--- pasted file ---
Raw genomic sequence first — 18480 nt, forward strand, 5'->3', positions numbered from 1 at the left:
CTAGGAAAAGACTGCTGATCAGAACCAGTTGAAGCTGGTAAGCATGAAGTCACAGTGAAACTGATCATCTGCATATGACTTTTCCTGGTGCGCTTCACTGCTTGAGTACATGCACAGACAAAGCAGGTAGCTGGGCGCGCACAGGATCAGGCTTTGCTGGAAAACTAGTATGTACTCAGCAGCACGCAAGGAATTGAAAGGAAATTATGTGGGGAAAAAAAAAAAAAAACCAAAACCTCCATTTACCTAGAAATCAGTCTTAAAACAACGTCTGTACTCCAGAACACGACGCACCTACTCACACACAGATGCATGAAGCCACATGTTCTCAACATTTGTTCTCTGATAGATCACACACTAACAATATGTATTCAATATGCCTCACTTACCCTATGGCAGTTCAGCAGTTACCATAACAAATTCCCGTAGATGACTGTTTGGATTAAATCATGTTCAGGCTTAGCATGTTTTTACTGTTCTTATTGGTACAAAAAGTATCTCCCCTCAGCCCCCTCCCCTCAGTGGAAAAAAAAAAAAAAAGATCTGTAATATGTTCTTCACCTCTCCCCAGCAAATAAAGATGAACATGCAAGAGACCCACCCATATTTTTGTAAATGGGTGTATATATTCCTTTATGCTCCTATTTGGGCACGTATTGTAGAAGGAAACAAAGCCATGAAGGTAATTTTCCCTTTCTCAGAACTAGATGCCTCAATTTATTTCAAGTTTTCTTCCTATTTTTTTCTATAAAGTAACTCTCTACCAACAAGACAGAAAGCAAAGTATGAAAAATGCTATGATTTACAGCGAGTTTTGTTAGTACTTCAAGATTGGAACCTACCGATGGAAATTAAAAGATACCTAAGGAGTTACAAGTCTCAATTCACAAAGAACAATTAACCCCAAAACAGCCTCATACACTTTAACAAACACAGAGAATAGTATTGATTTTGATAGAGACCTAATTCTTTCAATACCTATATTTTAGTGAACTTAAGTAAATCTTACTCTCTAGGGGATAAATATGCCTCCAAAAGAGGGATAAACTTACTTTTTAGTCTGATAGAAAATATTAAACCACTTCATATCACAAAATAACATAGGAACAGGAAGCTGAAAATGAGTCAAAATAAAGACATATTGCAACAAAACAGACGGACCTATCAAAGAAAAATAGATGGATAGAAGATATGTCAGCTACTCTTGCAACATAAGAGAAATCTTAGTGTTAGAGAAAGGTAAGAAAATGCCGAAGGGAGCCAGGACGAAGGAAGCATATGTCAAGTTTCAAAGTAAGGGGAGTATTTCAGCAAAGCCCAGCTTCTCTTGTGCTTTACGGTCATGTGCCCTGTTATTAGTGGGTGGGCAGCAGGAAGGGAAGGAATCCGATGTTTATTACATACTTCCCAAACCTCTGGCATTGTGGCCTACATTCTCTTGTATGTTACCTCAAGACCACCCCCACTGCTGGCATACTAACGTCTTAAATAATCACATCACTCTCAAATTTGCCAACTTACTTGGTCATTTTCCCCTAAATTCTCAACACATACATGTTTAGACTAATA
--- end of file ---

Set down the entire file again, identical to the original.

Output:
Raw genomic sequence first — 18480 nt, forward strand, 5'->3', positions numbered from 1 at the left:
CTAGGAAAAGACTGCTGATCAGAACCAGTTGAAGCTGGTAAGCATGAAGTCACAGTGAAACTGATCATCTGCATATGACTTTTCCTGGTGCGCTTCACTGCTTGAGTACATGCACAGACAAAGCAGGTAGCTGGGCGCGCACAGGATCAGGCTTTGCTGGAAAACTAGTATGTACTCAGCAGCACGCAAGGAATTGAAAGGAAATTATGTGGGGAAAAAAAAAAAAAAACCAAAACCTCCATTTACCTAGAAATCAGTCTTAAAACAACGTCTGTACTCCAGAACACGACGCACCTACTCACACACAGATGCATGAAGCCACATGTTCTCAACATTTGTTCTCTGATAGATCACACACTAACAATATGTATTCAATATGCCTCACTTACCCTATGGCAGTTCAGCAGTTACCATAACAAATTCCCGTAGATGACTGTTTGGATTAAATCATGTTCAGGCTTAGCATGTTTTTACTGTTCTTATTGGTACAAAAAGTATCTCCCCTCAGCCCCCTCCCCTCAGTGGAAAAAAAAAAAAAAAGATCTGTAATATGTTCTTCACCTCTCCCCAGCAAATAAAGATGAACATGCAAGAGACCCACCCATATTTTTGTAAATGGGTGTATATATTCCTTTATGCTCCTATTTGGGCACGTATTGTAGAAGGAAACAAAGCCATGAAGGTAATTTTCCCTTTCTCAGAACTAGATGCCTCAATTTATTTCAAGTTTTCTTCCTATTTTTTTCTATAAAGTAACTCTCTACCAACAAGACAGAAAGCAAAGTATGAAAAATGCTATGATTTACAGCGAGTTTTGTTAGTACTTCAAGATTGGAACCTACCGATGGAAATTAAAAGATACCTAAGGAGTTACAAGTCTCAATTCACAAAGAACAATTAACCCCAAAACAGCCTCATACACTTTAACAAACACAGAGAATAGTATTGATTTTGATAGAGACCTAATTCTTTCAATACCTATATTTTAGTGAACTTAAGTAAATCTTACTCTCTAGGGGATAAATATGCCTCCAAAAGAGGGATAAACTTACTTTTTAGTCTGATAGAAAATATTAAACCACTTCATATCACAAAATAACATAGGAACAGGAAGCTGAAAATGAGTCAAAATAAAGACATATTGCAACAAAACAGACGGACCTATCAAAGAAAAATAGATGGATAGAAGATATGTCAGCTACTCTTGCAACATAAGAGAAATCTTAGTGTTAGAGAAAGGTAAGAAAATGCCGAAGGGAGCCAGGACGAAGGAAGCATATGTCAAGTTTCAAAGTAAGGGGAGTATTTCAGCAAAGCCCAGCTTCTCTTGTGCTTTACGGTCATGTGCCCTGTTATTAGTGGGTGGGCAGCAGGAAGGGAAGGAATCCGATGTTTATTACATACTTCCCAAACCTCTGGCATTGTGGCCTACATTCTCTTGTATGTTACCTCAAGACCACCCCCACTGCTGGCATACTAACGTCTTAAATAATCACATCACTCTCAAATTTGCCAACTTACTTGGTCATTTTCCCCTAAATTCTCAACACATACATGTTTAGACTAATA